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Old July 12th, 2011, 21:03   #1 (permalink)
CatB (Offline)
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Question Is using Guided Meditation tapes sort of "cheating"?

Ok, maybe "cheating" is a silly word for it, but I have recently made a personal commitment to myself to live my daily life more mindfully, as well as begin a daily formal meditation practice.

I know that focusing on the breath is a good way to begin formal meditation but then I also read somewhere that "mistaking a focus on the breath for meditation is like fixating on the quality of your hiking boots, and not really being awake of the natural world you are inhabiting"! (Tara Brach).

So, that has left a newbie like me wondering, "then how the heck DO you meditate?????".

I thought using some guided meditation might help, but I don't want to shortchange myself of the experience of learning how to do this in a way that will bring about the most personal growth, even if it is a bit of a struggle in the beginning.

Does this make sense? could someone please share their thoughts on this?

Thanks,
Cat
 
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Old July 12th, 2011, 22:03   #2 (permalink)
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Hi Cat,

I used to have similar ideas to you on the use on CD's for meditation. But since becoming more experienced with it I have learned that there is no ONE way to meditate for best results.

I would think of it this way. Whether you learn to ride with training wheels or not, in the end you will know how to ride. Any 'bad techniques' you may have picked up along the way will become realized and can be remedied with the more experience you gain.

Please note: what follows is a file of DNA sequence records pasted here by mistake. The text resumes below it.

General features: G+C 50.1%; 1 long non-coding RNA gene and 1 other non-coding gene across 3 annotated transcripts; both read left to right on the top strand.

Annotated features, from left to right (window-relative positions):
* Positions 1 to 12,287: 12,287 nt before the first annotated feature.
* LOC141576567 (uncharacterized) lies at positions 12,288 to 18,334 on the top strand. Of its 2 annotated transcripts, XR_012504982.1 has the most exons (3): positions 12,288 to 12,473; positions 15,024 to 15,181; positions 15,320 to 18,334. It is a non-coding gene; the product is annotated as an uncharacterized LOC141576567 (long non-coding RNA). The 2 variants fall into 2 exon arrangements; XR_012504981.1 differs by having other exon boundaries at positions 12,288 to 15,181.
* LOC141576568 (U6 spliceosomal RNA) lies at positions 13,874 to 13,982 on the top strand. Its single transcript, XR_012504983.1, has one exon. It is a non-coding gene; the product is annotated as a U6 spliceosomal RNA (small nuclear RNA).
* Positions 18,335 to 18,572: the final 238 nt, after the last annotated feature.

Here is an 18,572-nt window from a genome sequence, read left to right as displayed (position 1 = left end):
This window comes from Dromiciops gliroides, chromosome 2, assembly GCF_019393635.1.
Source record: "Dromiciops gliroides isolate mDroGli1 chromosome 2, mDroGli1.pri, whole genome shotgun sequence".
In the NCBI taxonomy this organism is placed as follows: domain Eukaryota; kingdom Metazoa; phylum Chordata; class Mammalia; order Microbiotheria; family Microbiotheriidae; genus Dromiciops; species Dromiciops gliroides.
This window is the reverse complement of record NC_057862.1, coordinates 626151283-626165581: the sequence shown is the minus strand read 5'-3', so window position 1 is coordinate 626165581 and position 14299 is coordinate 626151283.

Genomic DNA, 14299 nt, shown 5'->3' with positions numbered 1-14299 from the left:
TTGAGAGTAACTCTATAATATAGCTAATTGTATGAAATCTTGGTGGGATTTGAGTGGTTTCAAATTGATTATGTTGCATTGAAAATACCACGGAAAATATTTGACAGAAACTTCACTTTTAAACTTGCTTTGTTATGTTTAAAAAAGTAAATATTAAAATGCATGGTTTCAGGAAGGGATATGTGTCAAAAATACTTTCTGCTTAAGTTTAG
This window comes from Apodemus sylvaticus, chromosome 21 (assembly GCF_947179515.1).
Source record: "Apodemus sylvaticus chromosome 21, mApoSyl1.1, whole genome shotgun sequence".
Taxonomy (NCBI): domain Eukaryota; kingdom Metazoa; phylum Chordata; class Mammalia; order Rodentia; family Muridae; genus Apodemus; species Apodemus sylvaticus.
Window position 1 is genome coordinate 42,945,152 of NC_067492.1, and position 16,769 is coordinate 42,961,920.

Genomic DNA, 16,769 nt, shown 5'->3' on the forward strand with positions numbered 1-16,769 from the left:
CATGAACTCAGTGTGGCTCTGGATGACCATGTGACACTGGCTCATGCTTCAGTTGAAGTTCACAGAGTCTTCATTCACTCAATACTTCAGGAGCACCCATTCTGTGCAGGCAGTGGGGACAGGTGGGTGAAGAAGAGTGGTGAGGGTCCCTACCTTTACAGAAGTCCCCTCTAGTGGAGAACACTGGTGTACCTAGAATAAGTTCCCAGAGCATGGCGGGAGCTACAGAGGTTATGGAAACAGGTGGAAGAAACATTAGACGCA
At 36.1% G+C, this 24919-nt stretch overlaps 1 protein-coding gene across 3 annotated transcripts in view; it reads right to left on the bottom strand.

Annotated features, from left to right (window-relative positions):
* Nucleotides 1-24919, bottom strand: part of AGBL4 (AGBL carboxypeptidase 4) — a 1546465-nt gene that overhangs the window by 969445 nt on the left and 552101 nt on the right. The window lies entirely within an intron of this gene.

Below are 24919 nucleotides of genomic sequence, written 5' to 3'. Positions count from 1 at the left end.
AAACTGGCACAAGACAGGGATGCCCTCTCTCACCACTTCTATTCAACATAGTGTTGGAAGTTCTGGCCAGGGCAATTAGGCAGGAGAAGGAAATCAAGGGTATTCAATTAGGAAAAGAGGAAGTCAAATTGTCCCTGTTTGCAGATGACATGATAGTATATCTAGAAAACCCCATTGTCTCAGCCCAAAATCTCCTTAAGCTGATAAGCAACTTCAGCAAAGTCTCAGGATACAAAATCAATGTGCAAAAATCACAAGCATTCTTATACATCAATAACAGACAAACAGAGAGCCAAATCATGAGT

We are all different, and it may be so that we have methods that are better for us individually. Since we can't know what's best until we try it, we just have to try it!(But avoid switching methods without giving your chosen method a good couple months of practice.)

My interpretation of that Tara Brach quote, is that focusing on your breath is the METHOD to meditation but it is not meditation in itself. She isn't saying that focus on breath can't lead to a meditative state. But a common problem with the method is that people will sit there just focusing very intently on their breath, thinking WHY ARENT I BUDDHA YET! lol. The best advice I have seen is to focus 'gently' on the breath, observe the breath, don't focus completely on it. This will make sense the more you practice.

Always relax and enjoy your practice.
Feel free to question anything I've said, I'm sure others will have some good opinions as well.

Welcome to the community. PEACE
 
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Old July 12th, 2011, 22:29   #3 (permalink)
CatB (Offline)
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Originally Posted by brozen View Post
Hi Cat,

I used to have similar ideas to you on the use on CD's for meditation. But since becoming more experienced with it I have learned that there is no ONE way to meditate for best results.

I would think of it this way. Whether you learn to ride with training wheels or not, in the end you will know how to ride. Any 'bad techniques' you may have picked up along the way will become realized and can be remedied with the more experience you gain.

We are all different, and it may be so that we have methods that are better for us individually. Since we can't know what's best until we try it, we just have to try it!(But avoid switching methods without giving your chosen method a good couple months of practice.)